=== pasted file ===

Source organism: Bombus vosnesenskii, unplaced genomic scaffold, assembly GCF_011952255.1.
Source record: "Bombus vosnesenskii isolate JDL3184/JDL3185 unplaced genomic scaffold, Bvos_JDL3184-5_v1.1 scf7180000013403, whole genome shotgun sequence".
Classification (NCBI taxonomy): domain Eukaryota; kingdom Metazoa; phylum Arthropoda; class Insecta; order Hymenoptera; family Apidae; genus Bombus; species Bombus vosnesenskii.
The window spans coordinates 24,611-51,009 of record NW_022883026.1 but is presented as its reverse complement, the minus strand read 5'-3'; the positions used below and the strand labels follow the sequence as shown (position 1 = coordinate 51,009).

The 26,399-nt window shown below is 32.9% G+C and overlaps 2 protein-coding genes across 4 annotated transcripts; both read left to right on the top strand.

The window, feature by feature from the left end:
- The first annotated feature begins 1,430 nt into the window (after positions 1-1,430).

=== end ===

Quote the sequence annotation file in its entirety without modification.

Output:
Source organism: Bombus vosnesenskii, unplaced genomic scaffold, assembly GCF_011952255.1.
Source record: "Bombus vosnesenskii isolate JDL3184/JDL3185 unplaced genomic scaffold, Bvos_JDL3184-5_v1.1 scf7180000013403, whole genome shotgun sequence".
Classification (NCBI taxonomy): domain Eukaryota; kingdom Metazoa; phylum Arthropoda; class Insecta; order Hymenoptera; family Apidae; genus Bombus; species Bombus vosnesenskii.
The window spans coordinates 24,611-51,009 of record NW_022883026.1 but is presented as its reverse complement, the minus strand read 5'-3'; the positions used below and the strand labels follow the sequence as shown (position 1 = coordinate 51,009).

The 26,399-nt window shown below is 32.9% G+C and overlaps 2 protein-coding genes across 4 annotated transcripts; both read left to right on the top strand.

The window, feature by feature from the left end:
- The first annotated feature begins 1,430 nt into the window (after positions 1-1,430).